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Can robo-advisors win control of investor assets?

In a world where there's an app for any task, dozens of new tech start-ups are promising investors a faster, cheaper and more convenient way to manage their portfolios: the robo-advisor.

While individually, and collectively, these companies are small—accounting for a few billion dollars in assets and perhaps no more than $10 million in revenue for the entire space—they are backed by seasoned venture capitalists, led by passionate millennial CEOs, and are aggressively trying to disrupt the industry.

But not all robo-advisors are created equal.

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Some are purely algorithm-driven guides that overlay existing accounts and tell investors what to buy, sell or hold. Others offer managed accounts or portfolios with little or no human interaction. And some do provide access to a human advisor—but only via phone calls, emails and video chats.

All cater to a digital native mind-set that smart and powerful technology is superior to a human service provider. Think Priceline.com or Kayak.com and the impact they have had on the travel industry—and travel agents, in particular.

Ostensibly, robo-advisors may address the underserved population of investors who do not have large enough accounts to meet traditional wealth management minimums. Or they can move up-market to serve sophisticated investors who have lost confidence in the traditional broker or advisory firms.

Read MoreChange or die: Advisors rethink roles

The young, tech-savvy demographic might find a robo-advisor a particularly useful tool for managing investment needs. An algorithm can theoretically make better and more precise decisions about exact asset allocations, the use of investment products and when to execute various changes to the portfolio.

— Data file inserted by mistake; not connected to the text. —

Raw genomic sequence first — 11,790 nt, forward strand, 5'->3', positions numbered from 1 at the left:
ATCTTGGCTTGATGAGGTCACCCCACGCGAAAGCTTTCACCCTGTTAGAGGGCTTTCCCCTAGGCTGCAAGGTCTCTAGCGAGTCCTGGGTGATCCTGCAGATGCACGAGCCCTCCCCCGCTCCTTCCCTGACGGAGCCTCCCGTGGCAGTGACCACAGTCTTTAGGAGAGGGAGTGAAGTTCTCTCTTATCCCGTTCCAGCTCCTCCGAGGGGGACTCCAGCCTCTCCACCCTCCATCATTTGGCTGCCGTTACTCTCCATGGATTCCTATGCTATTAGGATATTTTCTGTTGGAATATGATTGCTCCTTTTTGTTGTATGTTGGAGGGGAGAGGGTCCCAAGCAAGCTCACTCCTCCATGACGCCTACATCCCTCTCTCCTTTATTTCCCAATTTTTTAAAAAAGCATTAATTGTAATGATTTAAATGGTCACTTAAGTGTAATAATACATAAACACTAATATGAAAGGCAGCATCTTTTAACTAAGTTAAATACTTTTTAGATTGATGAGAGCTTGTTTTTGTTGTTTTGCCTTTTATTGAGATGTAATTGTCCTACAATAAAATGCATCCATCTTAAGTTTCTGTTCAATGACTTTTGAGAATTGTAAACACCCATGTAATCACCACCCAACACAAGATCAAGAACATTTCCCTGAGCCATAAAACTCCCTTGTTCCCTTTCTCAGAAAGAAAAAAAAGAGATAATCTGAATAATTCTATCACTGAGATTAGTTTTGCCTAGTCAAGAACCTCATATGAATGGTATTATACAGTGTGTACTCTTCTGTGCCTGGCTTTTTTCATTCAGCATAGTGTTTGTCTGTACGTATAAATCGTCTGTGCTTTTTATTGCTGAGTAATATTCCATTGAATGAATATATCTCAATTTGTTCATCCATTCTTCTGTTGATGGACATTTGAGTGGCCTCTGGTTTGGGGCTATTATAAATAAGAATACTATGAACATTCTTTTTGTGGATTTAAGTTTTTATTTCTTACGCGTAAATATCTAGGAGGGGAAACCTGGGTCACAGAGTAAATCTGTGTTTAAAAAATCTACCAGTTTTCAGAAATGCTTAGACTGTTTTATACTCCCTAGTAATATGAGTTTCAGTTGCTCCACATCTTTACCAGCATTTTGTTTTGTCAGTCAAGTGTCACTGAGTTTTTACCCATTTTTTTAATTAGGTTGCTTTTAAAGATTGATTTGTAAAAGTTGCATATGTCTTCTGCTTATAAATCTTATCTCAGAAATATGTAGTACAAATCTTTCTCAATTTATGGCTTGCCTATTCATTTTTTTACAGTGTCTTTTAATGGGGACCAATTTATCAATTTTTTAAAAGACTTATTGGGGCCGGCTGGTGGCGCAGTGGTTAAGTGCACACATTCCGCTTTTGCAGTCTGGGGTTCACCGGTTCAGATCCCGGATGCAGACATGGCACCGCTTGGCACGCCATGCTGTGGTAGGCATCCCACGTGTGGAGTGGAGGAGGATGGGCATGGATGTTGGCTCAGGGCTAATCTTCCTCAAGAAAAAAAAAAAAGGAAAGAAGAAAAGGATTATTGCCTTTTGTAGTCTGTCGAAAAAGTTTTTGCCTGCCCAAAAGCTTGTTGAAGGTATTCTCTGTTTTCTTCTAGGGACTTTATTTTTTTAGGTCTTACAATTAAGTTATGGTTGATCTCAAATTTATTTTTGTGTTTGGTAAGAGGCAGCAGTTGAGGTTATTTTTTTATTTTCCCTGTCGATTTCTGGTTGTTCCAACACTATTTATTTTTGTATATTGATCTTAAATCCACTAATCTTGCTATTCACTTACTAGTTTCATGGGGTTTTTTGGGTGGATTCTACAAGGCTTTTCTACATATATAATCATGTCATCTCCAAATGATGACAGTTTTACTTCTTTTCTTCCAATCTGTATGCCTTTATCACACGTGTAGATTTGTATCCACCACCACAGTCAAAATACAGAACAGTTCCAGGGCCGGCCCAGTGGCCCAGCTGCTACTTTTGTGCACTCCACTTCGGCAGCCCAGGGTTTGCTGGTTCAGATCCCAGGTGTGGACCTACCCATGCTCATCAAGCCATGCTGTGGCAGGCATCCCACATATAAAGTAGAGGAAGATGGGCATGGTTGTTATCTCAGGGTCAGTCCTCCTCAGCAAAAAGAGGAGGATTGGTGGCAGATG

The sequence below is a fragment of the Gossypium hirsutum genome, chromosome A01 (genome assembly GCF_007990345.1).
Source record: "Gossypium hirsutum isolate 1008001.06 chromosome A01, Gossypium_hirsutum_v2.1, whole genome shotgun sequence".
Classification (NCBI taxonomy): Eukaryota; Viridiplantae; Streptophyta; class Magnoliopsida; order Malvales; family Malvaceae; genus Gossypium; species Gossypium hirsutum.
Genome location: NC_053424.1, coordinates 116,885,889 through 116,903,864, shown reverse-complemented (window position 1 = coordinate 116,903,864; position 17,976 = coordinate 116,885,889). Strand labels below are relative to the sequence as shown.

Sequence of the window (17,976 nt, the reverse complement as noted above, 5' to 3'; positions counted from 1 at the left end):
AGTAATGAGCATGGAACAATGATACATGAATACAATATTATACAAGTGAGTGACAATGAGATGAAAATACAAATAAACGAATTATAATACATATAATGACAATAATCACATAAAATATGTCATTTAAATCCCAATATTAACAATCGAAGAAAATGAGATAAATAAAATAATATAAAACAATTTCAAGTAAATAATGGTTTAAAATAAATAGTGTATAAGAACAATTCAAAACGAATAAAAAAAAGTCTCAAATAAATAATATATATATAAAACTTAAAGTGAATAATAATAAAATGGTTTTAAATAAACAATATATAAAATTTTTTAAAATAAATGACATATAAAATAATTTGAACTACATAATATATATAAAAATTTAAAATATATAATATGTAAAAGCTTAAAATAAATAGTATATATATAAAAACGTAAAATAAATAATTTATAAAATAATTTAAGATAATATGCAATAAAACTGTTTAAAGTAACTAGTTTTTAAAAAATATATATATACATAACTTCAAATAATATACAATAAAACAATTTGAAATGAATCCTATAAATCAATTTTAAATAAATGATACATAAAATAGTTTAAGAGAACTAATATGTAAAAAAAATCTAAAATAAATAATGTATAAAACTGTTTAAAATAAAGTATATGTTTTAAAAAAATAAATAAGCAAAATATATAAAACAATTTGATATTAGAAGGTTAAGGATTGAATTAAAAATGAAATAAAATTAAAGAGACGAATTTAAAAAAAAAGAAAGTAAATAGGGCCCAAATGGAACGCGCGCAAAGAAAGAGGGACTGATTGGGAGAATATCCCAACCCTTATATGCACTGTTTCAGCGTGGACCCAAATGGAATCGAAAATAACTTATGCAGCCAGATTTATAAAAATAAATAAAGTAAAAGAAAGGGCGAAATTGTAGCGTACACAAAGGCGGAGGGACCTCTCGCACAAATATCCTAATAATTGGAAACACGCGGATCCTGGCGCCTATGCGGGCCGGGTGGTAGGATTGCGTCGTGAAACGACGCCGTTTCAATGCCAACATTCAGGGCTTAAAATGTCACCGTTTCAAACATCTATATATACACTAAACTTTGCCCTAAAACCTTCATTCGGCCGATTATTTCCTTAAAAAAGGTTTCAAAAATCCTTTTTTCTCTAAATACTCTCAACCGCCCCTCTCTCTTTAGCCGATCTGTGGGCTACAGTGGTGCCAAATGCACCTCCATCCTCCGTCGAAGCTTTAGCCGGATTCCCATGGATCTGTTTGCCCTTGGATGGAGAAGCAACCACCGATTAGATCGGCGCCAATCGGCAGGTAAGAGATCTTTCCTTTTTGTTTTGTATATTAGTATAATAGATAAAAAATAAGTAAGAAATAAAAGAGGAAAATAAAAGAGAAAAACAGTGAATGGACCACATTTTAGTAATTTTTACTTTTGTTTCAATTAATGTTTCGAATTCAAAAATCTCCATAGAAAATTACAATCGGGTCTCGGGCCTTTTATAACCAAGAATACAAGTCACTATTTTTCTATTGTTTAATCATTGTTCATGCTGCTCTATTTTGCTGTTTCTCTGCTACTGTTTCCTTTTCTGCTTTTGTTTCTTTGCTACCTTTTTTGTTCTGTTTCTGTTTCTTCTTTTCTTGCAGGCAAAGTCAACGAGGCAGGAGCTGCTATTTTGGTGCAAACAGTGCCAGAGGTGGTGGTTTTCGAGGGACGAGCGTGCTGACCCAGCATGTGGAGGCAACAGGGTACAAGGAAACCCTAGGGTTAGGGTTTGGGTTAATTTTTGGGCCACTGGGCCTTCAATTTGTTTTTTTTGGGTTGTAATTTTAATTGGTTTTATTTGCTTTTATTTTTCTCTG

This process should make those decisions in a more cost-effective manner than a human advisor can deliver. This theoretical proposition, if substantiated, might provide small account holders with a superior way to manage their investments when compared with a costly, and likely unsophisticated, financial advisor.

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Learning to walk

Today, robo-advisor technologies are in their infancy and are not yet robust.

The robo-advisor cannot navigate complex financial situations, such as saving for children's college educations or managing an inheritance over multiple generations. Nor have any of these robo-services maintained investor confidence through a market correction or bear market conditions.

They do not have the sophistication to provide guidance, which requires a human advisor to understand the emotions driving a client's questions, concerns and needs.

Read MoreTech will drive advisor business

In addition to the challenges of servicing clients, there is also the challenge of whether these new technologies are sustainable standalone businesses. While robo-advisors can act as a new modality of investment services, are they strong enough to grow into independent businesses, or will they be absorbed by traditional financial advice firms to augment human advisors?

We will just have to wait and see.

"Technology gives advisors the freedom to forge real, lasting, meaningful relationships with their clients."

So what is the takeaway for individual investors?

On the surface, robo-advisors look like a disruptive force in the financial services industry. But in time we may all think of them merely as an evolution of the traditional advice model.

Much like surgeons have adopted robotics to make operations more precise, less painful and overall easier on the patient, financial advisors can utilize technology to improve their client relationships.

Read MoreTrust a robot with your money?

By automating tasks that are better suited to computers, financial advisors can devote a larger portion of their time to demonstrating their unique value: collaborating with clients, talking through complex scenarios and giving guidance on any number of situations.

Technology gives advisors the freedom to forge real, lasting, meaningful relationships with their clients, which, much like a doctor's bedside manner, is a skill that can't be replicated by a digital solution.

—Elliott Weissbluth is CEO of financial services firm HighTower.

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